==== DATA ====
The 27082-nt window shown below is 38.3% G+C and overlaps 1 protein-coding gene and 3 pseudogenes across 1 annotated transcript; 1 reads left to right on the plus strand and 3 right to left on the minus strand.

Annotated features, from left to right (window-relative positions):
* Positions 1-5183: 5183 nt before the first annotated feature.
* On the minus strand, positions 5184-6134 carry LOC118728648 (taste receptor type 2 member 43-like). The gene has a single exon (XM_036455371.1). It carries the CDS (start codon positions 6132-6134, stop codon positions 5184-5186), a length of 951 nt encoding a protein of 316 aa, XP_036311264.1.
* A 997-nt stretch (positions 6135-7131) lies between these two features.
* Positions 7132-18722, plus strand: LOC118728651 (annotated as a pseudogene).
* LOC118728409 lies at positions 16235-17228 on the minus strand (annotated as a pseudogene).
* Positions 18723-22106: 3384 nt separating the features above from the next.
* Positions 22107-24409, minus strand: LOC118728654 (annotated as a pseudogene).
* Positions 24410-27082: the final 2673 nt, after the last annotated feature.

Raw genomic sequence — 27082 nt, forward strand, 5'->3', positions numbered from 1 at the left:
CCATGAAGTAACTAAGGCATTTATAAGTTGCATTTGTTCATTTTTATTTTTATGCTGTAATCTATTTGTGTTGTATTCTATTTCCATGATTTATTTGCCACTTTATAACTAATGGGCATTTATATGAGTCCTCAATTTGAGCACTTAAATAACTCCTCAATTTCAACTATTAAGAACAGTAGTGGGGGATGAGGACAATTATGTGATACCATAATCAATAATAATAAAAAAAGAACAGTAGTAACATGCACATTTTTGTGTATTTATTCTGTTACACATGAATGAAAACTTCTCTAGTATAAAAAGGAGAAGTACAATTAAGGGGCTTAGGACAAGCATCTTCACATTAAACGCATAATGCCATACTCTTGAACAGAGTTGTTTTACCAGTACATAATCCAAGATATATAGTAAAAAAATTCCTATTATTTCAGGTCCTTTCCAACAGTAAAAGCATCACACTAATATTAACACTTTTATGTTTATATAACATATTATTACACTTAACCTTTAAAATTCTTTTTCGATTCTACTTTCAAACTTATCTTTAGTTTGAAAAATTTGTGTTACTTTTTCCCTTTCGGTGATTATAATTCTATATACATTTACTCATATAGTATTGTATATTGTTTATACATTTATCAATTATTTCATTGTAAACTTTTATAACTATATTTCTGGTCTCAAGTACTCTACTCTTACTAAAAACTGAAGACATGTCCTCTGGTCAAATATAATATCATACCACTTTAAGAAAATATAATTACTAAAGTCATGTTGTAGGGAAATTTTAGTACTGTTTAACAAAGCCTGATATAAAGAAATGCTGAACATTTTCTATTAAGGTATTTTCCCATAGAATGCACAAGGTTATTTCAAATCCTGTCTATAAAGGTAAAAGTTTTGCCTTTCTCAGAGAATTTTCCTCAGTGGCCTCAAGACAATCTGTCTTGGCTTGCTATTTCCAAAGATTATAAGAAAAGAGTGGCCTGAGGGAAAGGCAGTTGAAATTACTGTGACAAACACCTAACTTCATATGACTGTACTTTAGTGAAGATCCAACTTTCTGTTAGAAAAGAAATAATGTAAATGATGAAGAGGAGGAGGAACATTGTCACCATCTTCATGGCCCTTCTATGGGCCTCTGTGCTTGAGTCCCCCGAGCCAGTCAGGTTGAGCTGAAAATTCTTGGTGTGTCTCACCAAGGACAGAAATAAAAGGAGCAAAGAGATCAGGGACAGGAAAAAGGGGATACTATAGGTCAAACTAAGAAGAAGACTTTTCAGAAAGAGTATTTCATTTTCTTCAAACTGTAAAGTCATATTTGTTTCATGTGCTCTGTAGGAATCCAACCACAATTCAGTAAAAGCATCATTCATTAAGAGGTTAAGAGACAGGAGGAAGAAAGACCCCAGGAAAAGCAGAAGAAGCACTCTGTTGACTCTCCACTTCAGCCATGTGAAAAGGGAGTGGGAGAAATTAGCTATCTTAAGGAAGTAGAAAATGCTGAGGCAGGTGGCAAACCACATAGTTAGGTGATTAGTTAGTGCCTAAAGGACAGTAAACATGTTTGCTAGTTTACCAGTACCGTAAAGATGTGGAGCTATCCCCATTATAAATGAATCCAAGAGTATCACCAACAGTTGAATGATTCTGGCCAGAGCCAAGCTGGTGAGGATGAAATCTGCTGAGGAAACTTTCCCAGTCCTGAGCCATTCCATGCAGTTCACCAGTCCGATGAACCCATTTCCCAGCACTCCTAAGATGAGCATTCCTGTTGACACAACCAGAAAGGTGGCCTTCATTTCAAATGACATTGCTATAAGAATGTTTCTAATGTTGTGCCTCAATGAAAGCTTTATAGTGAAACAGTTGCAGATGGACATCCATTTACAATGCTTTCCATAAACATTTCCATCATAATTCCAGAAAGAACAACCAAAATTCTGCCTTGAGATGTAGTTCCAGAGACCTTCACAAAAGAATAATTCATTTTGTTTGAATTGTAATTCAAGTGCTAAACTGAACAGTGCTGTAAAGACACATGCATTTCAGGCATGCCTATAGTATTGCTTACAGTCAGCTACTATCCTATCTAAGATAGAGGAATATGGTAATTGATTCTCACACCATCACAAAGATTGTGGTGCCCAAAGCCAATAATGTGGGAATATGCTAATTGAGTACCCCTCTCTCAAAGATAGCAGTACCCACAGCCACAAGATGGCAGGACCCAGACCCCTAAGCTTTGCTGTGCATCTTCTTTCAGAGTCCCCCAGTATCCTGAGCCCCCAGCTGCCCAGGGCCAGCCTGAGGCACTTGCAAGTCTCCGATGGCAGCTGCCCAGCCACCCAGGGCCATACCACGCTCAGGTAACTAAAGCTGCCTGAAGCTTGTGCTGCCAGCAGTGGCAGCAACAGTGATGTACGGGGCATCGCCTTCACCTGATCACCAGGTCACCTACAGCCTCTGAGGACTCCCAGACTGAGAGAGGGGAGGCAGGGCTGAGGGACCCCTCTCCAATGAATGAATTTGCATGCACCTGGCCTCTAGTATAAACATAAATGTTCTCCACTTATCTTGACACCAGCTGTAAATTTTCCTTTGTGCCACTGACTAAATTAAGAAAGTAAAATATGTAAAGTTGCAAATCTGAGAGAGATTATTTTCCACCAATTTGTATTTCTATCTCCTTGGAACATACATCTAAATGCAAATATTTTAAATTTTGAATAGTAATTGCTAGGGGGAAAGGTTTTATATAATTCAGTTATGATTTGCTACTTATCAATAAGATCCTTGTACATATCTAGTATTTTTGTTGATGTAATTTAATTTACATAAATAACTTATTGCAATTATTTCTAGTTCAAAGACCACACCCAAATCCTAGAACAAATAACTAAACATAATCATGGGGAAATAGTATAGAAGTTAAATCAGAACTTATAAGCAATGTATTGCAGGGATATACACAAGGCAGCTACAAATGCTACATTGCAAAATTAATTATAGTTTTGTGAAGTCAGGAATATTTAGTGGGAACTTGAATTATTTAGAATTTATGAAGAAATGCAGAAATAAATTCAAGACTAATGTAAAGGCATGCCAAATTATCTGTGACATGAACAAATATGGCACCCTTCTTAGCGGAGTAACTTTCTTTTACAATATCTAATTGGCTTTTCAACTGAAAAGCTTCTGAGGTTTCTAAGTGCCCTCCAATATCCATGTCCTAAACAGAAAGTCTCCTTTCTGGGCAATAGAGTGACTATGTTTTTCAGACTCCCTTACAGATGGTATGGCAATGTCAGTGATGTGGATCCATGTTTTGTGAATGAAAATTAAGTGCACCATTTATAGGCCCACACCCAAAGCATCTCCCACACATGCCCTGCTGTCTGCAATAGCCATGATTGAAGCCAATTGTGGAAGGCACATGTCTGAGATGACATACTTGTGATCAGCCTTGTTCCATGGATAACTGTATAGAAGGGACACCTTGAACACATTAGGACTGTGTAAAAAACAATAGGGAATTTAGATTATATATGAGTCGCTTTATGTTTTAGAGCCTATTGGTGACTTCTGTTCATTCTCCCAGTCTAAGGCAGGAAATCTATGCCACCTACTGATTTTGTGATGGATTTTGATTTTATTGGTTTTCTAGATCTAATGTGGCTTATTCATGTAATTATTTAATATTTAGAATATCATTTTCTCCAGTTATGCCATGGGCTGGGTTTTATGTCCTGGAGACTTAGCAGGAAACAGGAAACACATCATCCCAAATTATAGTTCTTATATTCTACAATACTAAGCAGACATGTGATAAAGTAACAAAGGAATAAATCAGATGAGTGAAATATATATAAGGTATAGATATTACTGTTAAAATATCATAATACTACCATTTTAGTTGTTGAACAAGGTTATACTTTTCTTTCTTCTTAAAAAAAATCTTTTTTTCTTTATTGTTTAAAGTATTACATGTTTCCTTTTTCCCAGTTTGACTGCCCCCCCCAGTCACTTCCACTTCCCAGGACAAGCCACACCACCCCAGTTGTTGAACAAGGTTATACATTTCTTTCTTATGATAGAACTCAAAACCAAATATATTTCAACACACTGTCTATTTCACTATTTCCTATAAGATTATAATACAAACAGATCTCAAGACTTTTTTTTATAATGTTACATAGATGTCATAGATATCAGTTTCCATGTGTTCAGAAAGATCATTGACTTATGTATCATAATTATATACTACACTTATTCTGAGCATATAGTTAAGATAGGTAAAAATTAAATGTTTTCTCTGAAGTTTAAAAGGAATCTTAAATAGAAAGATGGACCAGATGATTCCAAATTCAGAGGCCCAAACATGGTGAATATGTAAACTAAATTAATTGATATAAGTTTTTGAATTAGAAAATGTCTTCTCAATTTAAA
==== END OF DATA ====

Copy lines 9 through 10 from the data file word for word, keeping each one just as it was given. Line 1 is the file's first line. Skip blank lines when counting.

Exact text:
* Positions 22107-24409, minus strand: LOC118728654 (annotated as a pseudogene).
* Positions 24410-27082: the final 2673 nt, after the last annotated feature.